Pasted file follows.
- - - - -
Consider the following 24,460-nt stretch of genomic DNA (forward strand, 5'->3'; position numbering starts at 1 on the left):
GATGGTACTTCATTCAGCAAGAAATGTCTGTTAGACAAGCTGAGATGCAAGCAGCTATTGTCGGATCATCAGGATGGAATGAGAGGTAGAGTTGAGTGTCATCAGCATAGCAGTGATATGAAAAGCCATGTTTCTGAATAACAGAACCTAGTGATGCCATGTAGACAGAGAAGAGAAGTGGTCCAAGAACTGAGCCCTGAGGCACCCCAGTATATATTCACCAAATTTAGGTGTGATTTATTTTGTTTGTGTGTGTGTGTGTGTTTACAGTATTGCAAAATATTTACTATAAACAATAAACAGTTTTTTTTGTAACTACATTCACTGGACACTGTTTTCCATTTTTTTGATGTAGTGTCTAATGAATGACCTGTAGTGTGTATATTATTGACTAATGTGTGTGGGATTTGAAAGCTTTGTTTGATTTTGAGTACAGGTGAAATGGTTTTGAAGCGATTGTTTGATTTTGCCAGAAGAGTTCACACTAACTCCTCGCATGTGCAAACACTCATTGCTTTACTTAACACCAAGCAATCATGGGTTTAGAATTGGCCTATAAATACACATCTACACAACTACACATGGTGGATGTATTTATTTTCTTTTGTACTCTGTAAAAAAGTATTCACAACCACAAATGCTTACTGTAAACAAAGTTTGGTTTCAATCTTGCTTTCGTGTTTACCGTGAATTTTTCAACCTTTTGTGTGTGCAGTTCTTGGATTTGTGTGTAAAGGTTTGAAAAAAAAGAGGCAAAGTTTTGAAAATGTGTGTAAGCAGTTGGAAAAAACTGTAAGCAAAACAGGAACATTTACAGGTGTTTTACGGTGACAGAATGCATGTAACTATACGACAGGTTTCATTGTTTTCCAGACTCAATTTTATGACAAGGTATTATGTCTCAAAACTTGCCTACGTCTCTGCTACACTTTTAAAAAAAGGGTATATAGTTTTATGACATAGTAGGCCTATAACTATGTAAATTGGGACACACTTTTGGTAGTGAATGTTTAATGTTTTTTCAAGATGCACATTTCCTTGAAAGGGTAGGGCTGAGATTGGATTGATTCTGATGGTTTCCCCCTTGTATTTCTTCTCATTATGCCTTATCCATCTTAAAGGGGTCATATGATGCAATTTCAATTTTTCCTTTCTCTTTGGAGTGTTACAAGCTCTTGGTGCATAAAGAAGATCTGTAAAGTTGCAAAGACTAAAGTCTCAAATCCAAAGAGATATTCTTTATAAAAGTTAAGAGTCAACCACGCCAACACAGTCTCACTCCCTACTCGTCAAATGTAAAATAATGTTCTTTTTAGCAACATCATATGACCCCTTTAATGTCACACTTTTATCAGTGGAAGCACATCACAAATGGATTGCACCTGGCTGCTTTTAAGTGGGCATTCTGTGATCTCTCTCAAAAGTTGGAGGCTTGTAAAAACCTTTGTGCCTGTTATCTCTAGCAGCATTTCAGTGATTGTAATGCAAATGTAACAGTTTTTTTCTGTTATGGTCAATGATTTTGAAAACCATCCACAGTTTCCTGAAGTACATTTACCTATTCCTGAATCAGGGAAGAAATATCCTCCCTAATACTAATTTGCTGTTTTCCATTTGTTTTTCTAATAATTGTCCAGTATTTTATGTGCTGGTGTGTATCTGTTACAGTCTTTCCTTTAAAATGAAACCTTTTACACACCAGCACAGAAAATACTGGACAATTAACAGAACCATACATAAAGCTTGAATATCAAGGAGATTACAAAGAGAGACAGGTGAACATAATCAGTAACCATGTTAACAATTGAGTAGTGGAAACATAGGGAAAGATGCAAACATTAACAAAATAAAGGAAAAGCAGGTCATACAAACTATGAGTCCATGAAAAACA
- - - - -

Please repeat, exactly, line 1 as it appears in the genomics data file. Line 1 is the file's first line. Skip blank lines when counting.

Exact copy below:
Consider the following 24,460-nt stretch of genomic DNA (forward strand, 5'->3'; position numbering starts at 1 on the left):